Elliot Chalom
I never thought I'd read Dostoyevsky. Not because I didn't want to read him- I just never thought about it. I don't generally read classics, I don't read Russian lit, and the idea of reading "Dostoyevsky" frankly would intimidate me. Nothing about this author , this book (actually two books) or anything I'd heard about either changed my mind. Yet I found myself reading Notes from Underground & The Double. How did that happen?

My mother had an older cousin, almost more like an aunt to her, a w
In both stories his characters make huge mistakes they pay for for the rest of their lives.

Notes from Underground is about a man so bound by 19th c. societal standards that he will not allow himself to be with the woman he loves because she is a prostitute. The female character, Liza, is compelling, gentle, sadly naive, and deserving of success.

The Double, is about a lonely man trying to climb the social ladder in Moscow. He meets someone exactly like himself with the same name and likeness wh
Steve Porter
Unable to recall if I'd ever read the second of these novellas (The Double), I decided to return to the world of Dostoevsky for the first time in many years. I still think of him as one of the true greats of world literature and my favourite Russian writer. He does psychological anguish better than anybody and gets right to the very 'soul' of his characters. The Double is no exception. The only thing that left me wondering a little is why Mr Golyadkin's doppelganger appears real to other charact ...more
Neurotic, Claustrophobic, Angsty, Vital. This novel shows just how Dostoevsky created such psychologically rich works, by moving between the mental extremes of marginalized figures. An incredible, short read.
I found this book attractively repulsive. Loved it, the main character makes you irritated as he comes to life through the ironically crunchy pages drenching with his thoughtful ignorance.
Professor Childermass
I've read the Double, but not Notes from the Underground. The Double is a pretty amazing story, though like everything he writes a little challenging to wade through at times
Geoff Sebesta
Notes from the Underground reads like a livejournal entry from a hundred and fifty years ago.
This volume combines two of the great Russian novelist Fyodor Dostoyevsky's iconic stories: Notes from Underground and The Double; both are thematically linked by their study of the human consciousness in a decidedly tragic-comedic fashion.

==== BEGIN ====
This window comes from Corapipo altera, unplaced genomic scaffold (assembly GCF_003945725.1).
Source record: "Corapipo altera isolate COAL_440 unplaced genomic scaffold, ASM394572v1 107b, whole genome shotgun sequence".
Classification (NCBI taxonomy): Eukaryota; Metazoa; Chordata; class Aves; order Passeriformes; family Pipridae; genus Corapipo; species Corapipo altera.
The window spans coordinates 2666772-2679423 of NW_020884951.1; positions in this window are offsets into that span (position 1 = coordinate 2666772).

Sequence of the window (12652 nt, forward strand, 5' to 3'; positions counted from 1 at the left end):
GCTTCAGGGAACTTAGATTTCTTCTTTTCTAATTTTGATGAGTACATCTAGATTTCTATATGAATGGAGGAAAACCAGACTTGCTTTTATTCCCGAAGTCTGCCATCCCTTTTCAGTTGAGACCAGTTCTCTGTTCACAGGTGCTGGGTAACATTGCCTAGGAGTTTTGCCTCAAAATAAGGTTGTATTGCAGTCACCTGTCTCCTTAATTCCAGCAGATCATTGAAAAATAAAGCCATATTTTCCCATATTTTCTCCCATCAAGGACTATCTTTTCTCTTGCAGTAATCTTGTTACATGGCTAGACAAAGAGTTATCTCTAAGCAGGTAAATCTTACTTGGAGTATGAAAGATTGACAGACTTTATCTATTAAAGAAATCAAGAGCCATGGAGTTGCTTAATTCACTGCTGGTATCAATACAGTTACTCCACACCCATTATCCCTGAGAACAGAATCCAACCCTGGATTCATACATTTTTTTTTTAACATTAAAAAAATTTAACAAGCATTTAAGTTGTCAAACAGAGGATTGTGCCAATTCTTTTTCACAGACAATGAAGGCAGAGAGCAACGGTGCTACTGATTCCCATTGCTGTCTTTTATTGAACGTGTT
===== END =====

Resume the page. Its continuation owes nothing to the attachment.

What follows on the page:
In the first novella, Notes from Underground, Dostoyevsky recounts in an extended monologue the thoughts and feelings of the eponymous Underground Man who rambles and rages against the oppressive society "above ground" with bitter irony and how, because he doe
There is little that the underground man said that I took to be true (in his fictional world that is). He had such a distorted perception of everything that even the clock seemed to personal joy in tormenting him. I think he was being most honest when he was speaking to Liza at his home. He says “I had been humiliated, so I wanted to humiliate somebody else” (115). The underground man feels as if everyone is humiliating him and looks down on him. He claims that his servant is resentful and his c ...more
This is a very compelling book on mankind. I would look forward to re reading it too. I need to check the edtion which i have read...perhaps tis is not the same....

Notes from Underground & The DoubleNotes from Underground & The Double by Fyodor Dostoyevsky

My rating: 5 of 5 stars

This is a very compelling book on mankind. I would look forward to re reading it too. I need to check the edtion which i have read...perhaps tis is not the same....

View all my reviews
Dr Nick
Did you ever have a moment in your life when you act in such a way that you dont recognise yourself - as if you were looking in from outside? Well old FD seems to have or rather young written alongside Poor Folk when he was 26. That very 20th century form the existential novel seems to have a forebear here in Dostoevsky's second work and first traditional novel.

It was a critical failure at the time apparently particularly amongst the left intelligentsia who had seen (and overstated I think) in D
David Sarkies
I'm glad that I'm not the only person that found this book hard to follow at times, but since it is a collection of thoughts from a man who is trapped in his own feelings of self-worthlessness it is understandable. Dostoyevsky is a write that one needs to be able to focus to be able to read an understand clearly, if it is possible to clearly understand much of his writings. It is not to say that he is not as he seems to be able to catch the essence of the human condition, particularly being a R ...more